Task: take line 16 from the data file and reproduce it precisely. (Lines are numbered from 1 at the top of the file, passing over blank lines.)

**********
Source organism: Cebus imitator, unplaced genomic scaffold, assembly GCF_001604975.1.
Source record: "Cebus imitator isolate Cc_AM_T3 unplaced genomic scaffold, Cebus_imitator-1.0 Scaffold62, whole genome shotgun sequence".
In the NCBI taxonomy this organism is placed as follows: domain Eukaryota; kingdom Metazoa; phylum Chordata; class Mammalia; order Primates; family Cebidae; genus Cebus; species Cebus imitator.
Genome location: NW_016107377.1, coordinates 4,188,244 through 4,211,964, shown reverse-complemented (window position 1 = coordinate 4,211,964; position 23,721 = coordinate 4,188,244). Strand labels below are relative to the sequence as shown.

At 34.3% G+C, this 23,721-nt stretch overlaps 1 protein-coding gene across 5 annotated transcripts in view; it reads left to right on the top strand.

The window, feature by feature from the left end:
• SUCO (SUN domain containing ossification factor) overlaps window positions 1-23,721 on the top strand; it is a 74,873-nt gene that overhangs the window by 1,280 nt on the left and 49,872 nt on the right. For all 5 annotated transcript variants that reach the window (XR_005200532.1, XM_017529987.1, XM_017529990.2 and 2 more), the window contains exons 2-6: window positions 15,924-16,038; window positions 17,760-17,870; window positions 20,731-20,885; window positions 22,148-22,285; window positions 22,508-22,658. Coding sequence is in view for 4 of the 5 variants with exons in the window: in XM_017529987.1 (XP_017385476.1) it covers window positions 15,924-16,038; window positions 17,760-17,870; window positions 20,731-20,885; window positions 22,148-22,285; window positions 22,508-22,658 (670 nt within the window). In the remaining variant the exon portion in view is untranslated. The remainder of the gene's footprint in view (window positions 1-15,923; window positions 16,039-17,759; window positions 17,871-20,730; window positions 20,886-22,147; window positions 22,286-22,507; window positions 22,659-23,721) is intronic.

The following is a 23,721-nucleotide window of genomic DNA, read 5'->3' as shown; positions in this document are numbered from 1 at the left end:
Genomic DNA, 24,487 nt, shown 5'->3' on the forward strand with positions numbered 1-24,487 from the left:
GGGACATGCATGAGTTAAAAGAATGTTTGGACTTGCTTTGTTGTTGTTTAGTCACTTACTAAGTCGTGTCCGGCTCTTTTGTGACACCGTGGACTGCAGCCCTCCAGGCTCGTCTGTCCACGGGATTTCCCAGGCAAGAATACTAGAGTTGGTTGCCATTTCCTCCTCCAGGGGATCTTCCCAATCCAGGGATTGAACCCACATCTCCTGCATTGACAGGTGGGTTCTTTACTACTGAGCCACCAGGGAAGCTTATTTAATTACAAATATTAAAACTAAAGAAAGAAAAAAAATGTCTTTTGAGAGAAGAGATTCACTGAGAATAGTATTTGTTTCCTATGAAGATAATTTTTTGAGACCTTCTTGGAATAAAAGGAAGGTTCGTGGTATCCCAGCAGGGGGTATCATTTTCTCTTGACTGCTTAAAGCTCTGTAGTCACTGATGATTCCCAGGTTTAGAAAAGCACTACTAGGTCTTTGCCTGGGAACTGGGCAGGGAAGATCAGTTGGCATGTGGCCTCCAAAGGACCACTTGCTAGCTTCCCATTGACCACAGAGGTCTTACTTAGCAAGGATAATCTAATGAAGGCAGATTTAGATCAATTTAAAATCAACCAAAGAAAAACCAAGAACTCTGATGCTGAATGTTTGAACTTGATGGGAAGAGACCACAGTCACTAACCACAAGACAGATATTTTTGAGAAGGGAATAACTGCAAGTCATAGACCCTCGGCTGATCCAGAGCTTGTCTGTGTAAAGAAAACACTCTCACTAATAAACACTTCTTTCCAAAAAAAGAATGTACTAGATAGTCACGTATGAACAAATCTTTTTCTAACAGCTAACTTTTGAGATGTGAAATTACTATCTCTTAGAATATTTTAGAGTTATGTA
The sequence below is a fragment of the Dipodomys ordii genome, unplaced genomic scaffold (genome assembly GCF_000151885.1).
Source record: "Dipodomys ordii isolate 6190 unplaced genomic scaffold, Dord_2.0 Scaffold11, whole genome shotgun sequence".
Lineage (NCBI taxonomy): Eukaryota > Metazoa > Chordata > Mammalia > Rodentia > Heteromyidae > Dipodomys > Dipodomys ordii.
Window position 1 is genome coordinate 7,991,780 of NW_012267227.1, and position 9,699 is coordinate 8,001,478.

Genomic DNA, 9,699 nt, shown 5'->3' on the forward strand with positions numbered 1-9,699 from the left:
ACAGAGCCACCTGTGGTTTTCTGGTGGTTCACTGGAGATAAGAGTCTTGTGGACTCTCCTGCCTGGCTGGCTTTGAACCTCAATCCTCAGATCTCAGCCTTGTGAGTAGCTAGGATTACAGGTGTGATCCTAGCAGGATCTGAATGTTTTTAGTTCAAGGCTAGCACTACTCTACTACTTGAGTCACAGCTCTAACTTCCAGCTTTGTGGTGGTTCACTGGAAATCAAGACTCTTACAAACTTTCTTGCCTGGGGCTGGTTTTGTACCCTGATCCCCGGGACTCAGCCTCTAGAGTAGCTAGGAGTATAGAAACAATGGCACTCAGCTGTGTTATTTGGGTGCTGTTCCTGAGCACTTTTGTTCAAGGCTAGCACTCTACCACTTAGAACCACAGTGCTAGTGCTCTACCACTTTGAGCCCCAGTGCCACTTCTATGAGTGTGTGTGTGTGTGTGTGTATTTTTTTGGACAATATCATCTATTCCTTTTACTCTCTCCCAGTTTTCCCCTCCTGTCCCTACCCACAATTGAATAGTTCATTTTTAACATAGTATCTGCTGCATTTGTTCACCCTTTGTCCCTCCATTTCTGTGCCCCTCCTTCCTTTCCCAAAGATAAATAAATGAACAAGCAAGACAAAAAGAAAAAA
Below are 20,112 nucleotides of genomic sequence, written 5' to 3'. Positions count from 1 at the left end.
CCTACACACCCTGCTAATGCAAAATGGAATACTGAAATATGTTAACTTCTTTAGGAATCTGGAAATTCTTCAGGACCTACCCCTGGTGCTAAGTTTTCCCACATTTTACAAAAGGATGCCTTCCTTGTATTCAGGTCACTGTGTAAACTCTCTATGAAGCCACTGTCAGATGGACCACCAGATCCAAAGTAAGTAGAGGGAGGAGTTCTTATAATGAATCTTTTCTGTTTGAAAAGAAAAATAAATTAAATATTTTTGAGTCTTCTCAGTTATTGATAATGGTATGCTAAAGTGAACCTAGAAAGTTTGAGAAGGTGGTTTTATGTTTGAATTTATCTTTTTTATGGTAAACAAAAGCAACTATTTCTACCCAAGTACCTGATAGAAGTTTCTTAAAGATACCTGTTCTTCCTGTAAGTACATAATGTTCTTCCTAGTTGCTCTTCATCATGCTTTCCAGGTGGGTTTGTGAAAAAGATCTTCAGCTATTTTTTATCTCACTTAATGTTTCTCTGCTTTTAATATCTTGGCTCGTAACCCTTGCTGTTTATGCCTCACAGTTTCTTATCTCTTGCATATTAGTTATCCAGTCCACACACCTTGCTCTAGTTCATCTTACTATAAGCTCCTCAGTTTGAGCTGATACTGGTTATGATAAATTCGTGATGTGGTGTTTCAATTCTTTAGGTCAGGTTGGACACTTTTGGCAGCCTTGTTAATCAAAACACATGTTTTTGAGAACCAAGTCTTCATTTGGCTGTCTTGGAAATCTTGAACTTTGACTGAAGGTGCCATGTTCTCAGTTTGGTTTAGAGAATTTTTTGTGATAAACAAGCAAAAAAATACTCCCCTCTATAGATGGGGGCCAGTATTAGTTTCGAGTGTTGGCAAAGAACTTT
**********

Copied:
ACAGAGCCACCTGTGGTTTTCTGGTGGTTCACTGGAGATAAGAGTCTTGTGGACTCTCCTGCCTGGCTGGCTTTGAACCTCAATCCTCAGATCTCAGCCTTGTGAGTAGCTAGGATTACAGGTGTGATCCTAGCAGGATCTGAATGTTTTTAGTTCAAGGCTAGCACTACTCTACTACTTGAGTCACAGCTCTAACTTCCAGCTTTGTGGTGGTTCACTGGAAATCAAGACTCTTACAAACTTTCTTGCCTGGGGCTGGTTTTGTACCCTGATCCCCGGGACTCAGCCTCTAGAGTAGCTAGGAGTATAGAAACAATGGCACTCAGCTGTGTTATTTGGGTGCTGTTCCTGAGCACTTTTGTTCAAGGCTAGCACTCTACCACTTAGAACCACAGTGCTAGTGCTCTACCACTTTGAGCCCCAGTGCCACTTCTATGAGTGTGTGTGTGTGTGTGTGTATTTTTTTGGACAATATCATCTATTCCTTTTACTCTCTCCCAGTTTTCCCCTCCTGTCCCTACCCACAATTGAATAGTTCATTTTTAACATAGTATCTGCTGCATTTGTTCACCCTTTGTCCCTCCATTTCTGTGCCCCTCCTTCCTTTCCCAAAGATAAATAAATGAACAAGCAAGACAAAAAGAAAAAA